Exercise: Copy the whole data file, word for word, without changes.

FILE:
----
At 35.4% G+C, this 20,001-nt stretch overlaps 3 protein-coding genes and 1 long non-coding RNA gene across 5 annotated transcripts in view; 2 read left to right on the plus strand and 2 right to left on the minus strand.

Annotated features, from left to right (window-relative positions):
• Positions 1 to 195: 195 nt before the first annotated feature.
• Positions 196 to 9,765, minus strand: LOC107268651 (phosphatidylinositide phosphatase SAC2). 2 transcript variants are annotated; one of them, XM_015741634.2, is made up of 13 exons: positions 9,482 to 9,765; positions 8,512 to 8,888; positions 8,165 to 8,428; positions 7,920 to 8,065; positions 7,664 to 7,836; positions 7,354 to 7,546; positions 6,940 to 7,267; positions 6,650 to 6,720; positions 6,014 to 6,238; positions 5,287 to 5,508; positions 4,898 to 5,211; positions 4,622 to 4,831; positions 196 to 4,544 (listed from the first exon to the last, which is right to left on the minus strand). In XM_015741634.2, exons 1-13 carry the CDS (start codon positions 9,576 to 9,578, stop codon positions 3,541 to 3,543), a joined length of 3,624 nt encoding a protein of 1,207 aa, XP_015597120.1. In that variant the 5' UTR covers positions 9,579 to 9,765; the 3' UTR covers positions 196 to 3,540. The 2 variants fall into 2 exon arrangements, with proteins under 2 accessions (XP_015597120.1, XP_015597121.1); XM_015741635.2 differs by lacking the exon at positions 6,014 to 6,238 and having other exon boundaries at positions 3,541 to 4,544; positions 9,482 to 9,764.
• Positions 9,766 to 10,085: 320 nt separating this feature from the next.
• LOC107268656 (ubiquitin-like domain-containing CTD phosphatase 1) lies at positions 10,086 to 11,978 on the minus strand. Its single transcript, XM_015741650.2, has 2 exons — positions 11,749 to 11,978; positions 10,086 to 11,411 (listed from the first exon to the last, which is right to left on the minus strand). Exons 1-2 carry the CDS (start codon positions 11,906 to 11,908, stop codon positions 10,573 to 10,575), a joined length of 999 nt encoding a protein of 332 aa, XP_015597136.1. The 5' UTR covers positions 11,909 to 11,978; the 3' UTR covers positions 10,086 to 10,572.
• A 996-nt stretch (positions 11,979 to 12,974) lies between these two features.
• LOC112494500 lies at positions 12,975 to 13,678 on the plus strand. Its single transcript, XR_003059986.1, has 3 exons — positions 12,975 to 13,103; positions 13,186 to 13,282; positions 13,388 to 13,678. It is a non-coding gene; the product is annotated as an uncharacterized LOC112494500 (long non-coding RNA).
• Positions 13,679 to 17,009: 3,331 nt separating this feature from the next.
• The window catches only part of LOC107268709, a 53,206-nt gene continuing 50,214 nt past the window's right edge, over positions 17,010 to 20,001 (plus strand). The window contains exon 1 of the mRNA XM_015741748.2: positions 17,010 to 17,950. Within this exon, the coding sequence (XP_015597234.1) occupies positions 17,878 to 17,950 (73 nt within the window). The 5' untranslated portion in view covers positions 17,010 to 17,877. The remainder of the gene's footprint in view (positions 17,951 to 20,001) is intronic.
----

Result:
At 35.4% G+C, this 20,001-nt stretch overlaps 3 protein-coding genes and 1 long non-coding RNA gene across 5 annotated transcripts in view; 2 read left to right on the plus strand and 2 right to left on the minus strand.

Annotated features, from left to right (window-relative positions):
• Positions 1 to 195: 195 nt before the first annotated feature.
• Positions 196 to 9,765, minus strand: LOC107268651 (phosphatidylinositide phosphatase SAC2). 2 transcript variants are annotated; one of them, XM_015741634.2, is made up of 13 exons: positions 9,482 to 9,765; positions 8,512 to 8,888; positions 8,165 to 8,428; positions 7,920 to 8,065; positions 7,664 to 7,836; positions 7,354 to 7,546; positions 6,940 to 7,267; positions 6,650 to 6,720; positions 6,014 to 6,238; positions 5,287 to 5,508; positions 4,898 to 5,211; positions 4,622 to 4,831; positions 196 to 4,544 (listed from the first exon to the last, which is right to left on the minus strand). In XM_015741634.2, exons 1-13 carry the CDS (start codon positions 9,576 to 9,578, stop codon positions 3,541 to 3,543), a joined length of 3,624 nt encoding a protein of 1,207 aa, XP_015597120.1. In that variant the 5' UTR covers positions 9,579 to 9,765; the 3' UTR covers positions 196 to 3,540. The 2 variants fall into 2 exon arrangements, with proteins under 2 accessions (XP_015597120.1, XP_015597121.1); XM_015741635.2 differs by lacking the exon at positions 6,014 to 6,238 and having other exon boundaries at positions 3,541 to 4,544; positions 9,482 to 9,764.
• Positions 9,766 to 10,085: 320 nt separating this feature from the next.
• LOC107268656 (ubiquitin-like domain-containing CTD phosphatase 1) lies at positions 10,086 to 11,978 on the minus strand. Its single transcript, XM_015741650.2, has 2 exons — positions 11,749 to 11,978; positions 10,086 to 11,411 (listed from the first exon to the last, which is right to left on the minus strand). Exons 1-2 carry the CDS (start codon positions 11,906 to 11,908, stop codon positions 10,573 to 10,575), a joined length of 999 nt encoding a protein of 332 aa, XP_015597136.1. The 5' UTR covers positions 11,909 to 11,978; the 3' UTR covers positions 10,086 to 10,572.
• A 996-nt stretch (positions 11,979 to 12,974) lies between these two features.
• LOC112494500 lies at positions 12,975 to 13,678 on the plus strand. Its single transcript, XR_003059986.1, has 3 exons — positions 12,975 to 13,103; positions 13,186 to 13,282; positions 13,388 to 13,678. It is a non-coding gene; the product is annotated as an uncharacterized LOC112494500 (long non-coding RNA).
• Positions 13,679 to 17,009: 3,331 nt separating this feature from the next.
• The window catches only part of LOC107268709, a 53,206-nt gene continuing 50,214 nt past the window's right edge, over positions 17,010 to 20,001 (plus strand). The window contains exon 1 of the mRNA XM_015741748.2: positions 17,010 to 17,950. Within this exon, the coding sequence (XP_015597234.1) occupies positions 17,878 to 17,950 (73 nt within the window). The 5' untranslated portion in view covers positions 17,010 to 17,877. The remainder of the gene's footprint in view (positions 17,951 to 20,001) is intronic.